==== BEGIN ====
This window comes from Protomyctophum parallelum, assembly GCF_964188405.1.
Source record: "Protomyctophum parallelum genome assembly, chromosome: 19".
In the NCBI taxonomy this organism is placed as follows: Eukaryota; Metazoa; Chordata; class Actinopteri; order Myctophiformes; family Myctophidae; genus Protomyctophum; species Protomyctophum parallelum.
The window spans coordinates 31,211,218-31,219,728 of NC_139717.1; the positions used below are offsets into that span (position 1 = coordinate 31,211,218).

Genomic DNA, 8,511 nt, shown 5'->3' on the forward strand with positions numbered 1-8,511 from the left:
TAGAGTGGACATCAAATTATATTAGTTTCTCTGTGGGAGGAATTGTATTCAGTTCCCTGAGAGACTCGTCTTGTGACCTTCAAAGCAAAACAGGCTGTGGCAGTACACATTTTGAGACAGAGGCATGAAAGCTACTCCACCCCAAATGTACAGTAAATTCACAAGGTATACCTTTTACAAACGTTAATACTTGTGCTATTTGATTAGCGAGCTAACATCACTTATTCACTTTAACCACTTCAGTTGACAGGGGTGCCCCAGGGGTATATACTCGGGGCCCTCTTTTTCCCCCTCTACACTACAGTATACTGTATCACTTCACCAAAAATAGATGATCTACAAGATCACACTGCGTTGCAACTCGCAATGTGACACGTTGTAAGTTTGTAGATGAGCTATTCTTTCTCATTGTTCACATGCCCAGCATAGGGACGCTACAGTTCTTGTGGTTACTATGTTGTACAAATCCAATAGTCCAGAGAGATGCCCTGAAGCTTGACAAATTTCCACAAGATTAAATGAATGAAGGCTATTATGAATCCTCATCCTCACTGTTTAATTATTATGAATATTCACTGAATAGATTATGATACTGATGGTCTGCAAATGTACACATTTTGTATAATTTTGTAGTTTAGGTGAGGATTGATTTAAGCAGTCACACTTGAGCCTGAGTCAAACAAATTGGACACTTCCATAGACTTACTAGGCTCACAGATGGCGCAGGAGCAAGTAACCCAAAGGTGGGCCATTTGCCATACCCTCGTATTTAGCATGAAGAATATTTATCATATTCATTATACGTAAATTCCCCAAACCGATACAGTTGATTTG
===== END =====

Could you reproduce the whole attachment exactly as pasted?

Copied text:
This window comes from Protomyctophum parallelum, assembly GCF_964188405.1.
Source record: "Protomyctophum parallelum genome assembly, chromosome: 19".
In the NCBI taxonomy this organism is placed as follows: Eukaryota; Metazoa; Chordata; class Actinopteri; order Myctophiformes; family Myctophidae; genus Protomyctophum; species Protomyctophum parallelum.
The window spans coordinates 31,211,218-31,219,728 of NC_139717.1; the positions used below are offsets into that span (position 1 = coordinate 31,211,218).

Genomic DNA, 8,511 nt, shown 5'->3' on the forward strand with positions numbered 1-8,511 from the left:
TAGAGTGGACATCAAATTATATTAGTTTCTCTGTGGGAGGAATTGTATTCAGTTCCCTGAGAGACTCGTCTTGTGACCTTCAAAGCAAAACAGGCTGTGGCAGTACACATTTTGAGACAGAGGCATGAAAGCTACTCCACCCCAAATGTACAGTAAATTCACAAGGTATACCTTTTACAAACGTTAATACTTGTGCTATTTGATTAGCGAGCTAACATCACTTATTCACTTTAACCACTTCAGTTGACAGGGGTGCCCCAGGGGTATATACTCGGGGCCCTCTTTTTCCCCCTCTACACTACAGTATACTGTATCACTTCACCAAAAATAGATGATCTACAAGATCACACTGCGTTGCAACTCGCAATGTGACACGTTGTAAGTTTGTAGATGAGCTATTCTTTCTCATTGTTCACATGCCCAGCATAGGGACGCTACAGTTCTTGTGGTTACTATGTTGTACAAATCCAATAGTCCAGAGAGATGCCCTGAAGCTTGACAAATTTCCACAAGATTAAATGAATGAAGGCTATTATGAATCCTCATCCTCACTGTTTAATTATTATGAATATTCACTGAATAGATTATGATACTGATGGTCTGCAAATGTACACATTTTGTATAATTTTGTAGTTTAGGTGAGGATTGATTTAAGCAGTCACACTTGAGCCTGAGTCAAACAAATTGGACACTTCCATAGACTTACTAGGCTCACAGATGGCGCAGGAGCAAGTAACCCAAAGGTGGGCCATTTGCCATACCCTCGTATTTAGCATGAAGAATATTTATCATATTCATTATACGTAAATTCCCCAAACCGATACAGTTGATTTG